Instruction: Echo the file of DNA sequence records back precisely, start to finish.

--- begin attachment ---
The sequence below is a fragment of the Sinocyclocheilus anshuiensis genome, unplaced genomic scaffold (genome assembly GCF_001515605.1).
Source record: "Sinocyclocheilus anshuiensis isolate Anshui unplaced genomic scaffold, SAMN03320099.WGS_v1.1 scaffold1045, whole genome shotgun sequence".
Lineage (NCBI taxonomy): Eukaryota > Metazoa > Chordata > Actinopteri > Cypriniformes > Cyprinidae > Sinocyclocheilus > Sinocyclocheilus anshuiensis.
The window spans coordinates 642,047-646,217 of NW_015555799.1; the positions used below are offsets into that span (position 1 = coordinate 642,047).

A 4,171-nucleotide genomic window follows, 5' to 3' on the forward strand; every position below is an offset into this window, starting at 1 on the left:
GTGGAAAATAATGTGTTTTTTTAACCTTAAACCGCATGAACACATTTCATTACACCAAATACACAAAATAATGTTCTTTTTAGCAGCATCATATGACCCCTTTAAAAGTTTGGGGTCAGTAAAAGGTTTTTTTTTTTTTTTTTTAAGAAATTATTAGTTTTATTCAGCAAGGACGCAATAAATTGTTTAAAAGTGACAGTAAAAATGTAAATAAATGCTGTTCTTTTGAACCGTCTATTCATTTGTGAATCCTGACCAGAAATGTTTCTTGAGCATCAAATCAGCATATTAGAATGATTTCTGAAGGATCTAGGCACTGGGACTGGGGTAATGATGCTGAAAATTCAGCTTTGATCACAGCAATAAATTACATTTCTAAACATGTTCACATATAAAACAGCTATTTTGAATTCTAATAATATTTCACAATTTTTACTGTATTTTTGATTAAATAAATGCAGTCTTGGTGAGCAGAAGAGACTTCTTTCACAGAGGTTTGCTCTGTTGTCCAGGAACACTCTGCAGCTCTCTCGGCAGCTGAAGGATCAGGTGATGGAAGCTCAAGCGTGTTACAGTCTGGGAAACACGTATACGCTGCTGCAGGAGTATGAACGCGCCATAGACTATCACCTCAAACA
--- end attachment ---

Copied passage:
The sequence below is a fragment of the Sinocyclocheilus anshuiensis genome, unplaced genomic scaffold (genome assembly GCF_001515605.1).
Source record: "Sinocyclocheilus anshuiensis isolate Anshui unplaced genomic scaffold, SAMN03320099.WGS_v1.1 scaffold1045, whole genome shotgun sequence".
Lineage (NCBI taxonomy): Eukaryota > Metazoa > Chordata > Actinopteri > Cypriniformes > Cyprinidae > Sinocyclocheilus > Sinocyclocheilus anshuiensis.
The window spans coordinates 642,047-646,217 of NW_015555799.1; the positions used below are offsets into that span (position 1 = coordinate 642,047).

A 4,171-nucleotide genomic window follows, 5' to 3' on the forward strand; every position below is an offset into this window, starting at 1 on the left:
GTGGAAAATAATGTGTTTTTTTAACCTTAAACCGCATGAACACATTTCATTACACCAAATACACAAAATAATGTTCTTTTTAGCAGCATCATATGACCCCTTTAAAAGTTTGGGGTCAGTAAAAGGTTTTTTTTTTTTTTTTTTAAGAAATTATTAGTTTTATTCAGCAAGGACGCAATAAATTGTTTAAAAGTGACAGTAAAAATGTAAATAAATGCTGTTCTTTTGAACCGTCTATTCATTTGTGAATCCTGACCAGAAATGTTTCTTGAGCATCAAATCAGCATATTAGAATGATTTCTGAAGGATCTAGGCACTGGGACTGGGGTAATGATGCTGAAAATTCAGCTTTGATCACAGCAATAAATTACATTTCTAAACATGTTCACATATAAAACAGCTATTTTGAATTCTAATAATATTTCACAATTTTTACTGTATTTTTGATTAAATAAATGCAGTCTTGGTGAGCAGAAGAGACTTCTTTCACAGAGGTTTGCTCTGTTGTCCAGGAACACTCTGCAGCTCTCTCGGCAGCTGAAGGATCAGGTGATGGAAGCTCAAGCGTGTTACAGTCTGGGAAACACGTATACGCTGCTGCAGGAGTATGAACGCGCCATAGACTATCACCTCAAACA